Last week was incredible. Like I mentioned in the previous post, I spent most of the week in Boston, meeting various people and groups at some of the finest universities in the country. Boston is such a great place because it is a hotbed of technology and especially, Open Source, activity.
First up was BU last Tuesday. I got to meet members of the Computer Science faculty including Dr. Sclaroff, the chair of BU CS and a bunch of the other faculty. Really great folks! I got alot of feedback from them about how we can further students’ awareness of Open Source and relevant issues, and how we can further enhance our relationship with BU. Everyone was already well aware of our closeness with them and they really want us grow our relationship with the CS department.
The session at BU was pretty small, but very very sweet. Due to Bose holding an info session and giving away free speaker systems, many people decide to head there. One of the faculty members even came up to me and apologized before my talk, and we both got a good laugh out of it. If I would have known about this I probably would have ditched myself! Regardless, the students at BU were well aware of FUDcon and we had some FUDcon attendees in the crowd. I got some really good questions about Creative Commons and the whole concept of Intellectual Property reform and also about the Microsoft patent news from a few weeks ago. Very interesting conversation all around. I walked out of that place saying to myself, “wow, these kids are informed!!”
The rest of the week I spent meeting different faculty, students and various groups from MIT, Northeastern and the biggest surprise–Hardvard.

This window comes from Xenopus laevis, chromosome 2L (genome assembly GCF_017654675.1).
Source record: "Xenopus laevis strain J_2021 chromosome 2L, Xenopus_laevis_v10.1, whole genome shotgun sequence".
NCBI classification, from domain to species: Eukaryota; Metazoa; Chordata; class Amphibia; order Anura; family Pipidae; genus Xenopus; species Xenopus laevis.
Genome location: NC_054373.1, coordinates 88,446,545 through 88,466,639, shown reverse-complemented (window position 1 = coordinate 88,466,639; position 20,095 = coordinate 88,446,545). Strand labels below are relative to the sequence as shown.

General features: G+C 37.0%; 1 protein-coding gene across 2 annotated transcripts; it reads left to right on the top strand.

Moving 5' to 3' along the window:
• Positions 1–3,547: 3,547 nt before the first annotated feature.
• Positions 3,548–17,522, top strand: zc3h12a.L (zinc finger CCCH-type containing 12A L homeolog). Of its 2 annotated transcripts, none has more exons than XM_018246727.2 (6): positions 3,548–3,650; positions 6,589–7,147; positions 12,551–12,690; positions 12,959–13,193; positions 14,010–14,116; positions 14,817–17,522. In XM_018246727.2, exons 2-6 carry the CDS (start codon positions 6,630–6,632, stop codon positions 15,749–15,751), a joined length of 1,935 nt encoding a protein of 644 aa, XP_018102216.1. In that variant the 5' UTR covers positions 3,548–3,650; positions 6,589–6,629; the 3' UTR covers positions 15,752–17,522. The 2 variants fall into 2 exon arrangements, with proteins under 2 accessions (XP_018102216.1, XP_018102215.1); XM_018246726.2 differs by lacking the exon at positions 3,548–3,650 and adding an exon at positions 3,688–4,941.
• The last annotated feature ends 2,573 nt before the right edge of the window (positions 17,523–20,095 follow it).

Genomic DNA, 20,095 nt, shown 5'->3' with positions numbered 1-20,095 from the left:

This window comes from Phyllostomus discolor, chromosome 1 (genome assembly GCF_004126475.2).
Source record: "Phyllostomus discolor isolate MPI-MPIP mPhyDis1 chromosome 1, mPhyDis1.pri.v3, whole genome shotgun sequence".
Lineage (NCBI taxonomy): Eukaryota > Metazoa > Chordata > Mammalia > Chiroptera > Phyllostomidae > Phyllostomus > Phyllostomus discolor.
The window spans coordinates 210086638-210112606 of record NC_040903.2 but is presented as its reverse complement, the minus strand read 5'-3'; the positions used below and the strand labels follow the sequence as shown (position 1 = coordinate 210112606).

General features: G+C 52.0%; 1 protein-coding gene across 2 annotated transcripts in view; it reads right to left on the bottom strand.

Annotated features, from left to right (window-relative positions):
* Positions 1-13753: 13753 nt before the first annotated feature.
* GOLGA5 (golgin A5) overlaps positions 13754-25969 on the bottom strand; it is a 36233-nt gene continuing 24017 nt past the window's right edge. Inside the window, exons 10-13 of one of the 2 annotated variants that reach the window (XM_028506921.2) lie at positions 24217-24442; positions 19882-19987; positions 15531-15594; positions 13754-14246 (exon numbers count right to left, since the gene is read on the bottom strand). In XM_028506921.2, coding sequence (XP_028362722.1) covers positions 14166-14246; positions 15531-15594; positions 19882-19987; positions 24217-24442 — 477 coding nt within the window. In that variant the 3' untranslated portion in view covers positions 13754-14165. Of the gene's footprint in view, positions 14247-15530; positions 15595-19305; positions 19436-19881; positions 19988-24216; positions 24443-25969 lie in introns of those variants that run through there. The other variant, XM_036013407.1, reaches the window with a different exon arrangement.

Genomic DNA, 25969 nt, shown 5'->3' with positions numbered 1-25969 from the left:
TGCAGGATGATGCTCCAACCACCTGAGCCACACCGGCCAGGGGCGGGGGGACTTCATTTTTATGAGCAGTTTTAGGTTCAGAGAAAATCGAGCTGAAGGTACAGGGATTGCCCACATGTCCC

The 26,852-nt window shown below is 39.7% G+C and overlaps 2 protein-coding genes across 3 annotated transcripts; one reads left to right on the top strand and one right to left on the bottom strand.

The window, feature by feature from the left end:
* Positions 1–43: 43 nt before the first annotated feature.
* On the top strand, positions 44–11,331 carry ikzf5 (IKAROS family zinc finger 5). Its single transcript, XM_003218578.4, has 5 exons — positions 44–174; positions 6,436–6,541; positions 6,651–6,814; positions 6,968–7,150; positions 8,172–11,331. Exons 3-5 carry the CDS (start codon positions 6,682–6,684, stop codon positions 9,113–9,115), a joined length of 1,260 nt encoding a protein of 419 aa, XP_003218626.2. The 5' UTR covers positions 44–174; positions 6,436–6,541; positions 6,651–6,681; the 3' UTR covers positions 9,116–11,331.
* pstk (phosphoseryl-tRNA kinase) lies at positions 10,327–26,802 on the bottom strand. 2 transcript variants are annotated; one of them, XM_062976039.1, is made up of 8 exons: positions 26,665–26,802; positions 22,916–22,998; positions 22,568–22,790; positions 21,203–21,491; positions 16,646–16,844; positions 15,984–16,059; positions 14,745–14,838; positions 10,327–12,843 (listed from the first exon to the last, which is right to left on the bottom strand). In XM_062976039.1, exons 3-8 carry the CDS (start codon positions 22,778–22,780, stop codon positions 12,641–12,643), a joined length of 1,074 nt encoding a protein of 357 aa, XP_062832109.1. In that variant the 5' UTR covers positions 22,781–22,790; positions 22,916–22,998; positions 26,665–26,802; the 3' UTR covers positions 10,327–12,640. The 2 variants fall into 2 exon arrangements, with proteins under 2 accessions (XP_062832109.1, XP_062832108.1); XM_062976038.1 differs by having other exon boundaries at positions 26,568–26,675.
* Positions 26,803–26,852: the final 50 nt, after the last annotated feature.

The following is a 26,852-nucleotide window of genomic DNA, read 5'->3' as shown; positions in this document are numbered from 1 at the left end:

On Thursday, I got to meet up with some guys from MIT’s linguistics lab and the IEEE chapter there. All I can say is they are doing some amazing research, especially in the field of Natural Language Processing. They obviously are heavy users of Open Source. They don’t run much Red Hat or Fedora, almost everything they have is Debian, but I guess that was to be expected. Really alot of what they are looking for is organizations to fund their research.
Along with those guys came on of Hardvard University’s IT staff. He helps run Harvard’s massive IT center which is located on Soldier Field Road on the other side of the river. He gave me a brief tour on Friday morning and I got to see alot of cool stuff. They are heavy users of RHEL and they appreciated the T-Shirts I gave them and told me I was welcome back any time and we could try and set something up with CS folks at Harvard, which I am very open to doing.
The rest of Friday was spent trying to track down various faculty at Northeastern and talk to them. The lady who was my main point of contact wasn’t in on Friday and that made it a logistical nightmare. At the end, I ended up meeting with some of the Associate faculty members and talking to them about the importance of teaching Open Source methodology to incoming students. They agreed for the most part and were willing to help put something in place at Northeastern.
In summary, Boston is a hot bed of Open Source activity with alot of action going on that needs to be cultivated for proper direction. Everyone is already using Open Source in some capacity and there are many contributors left and right. I guess the question that needs to be asked of Boston is how do we kick it up another notch? I have my ideas… 😉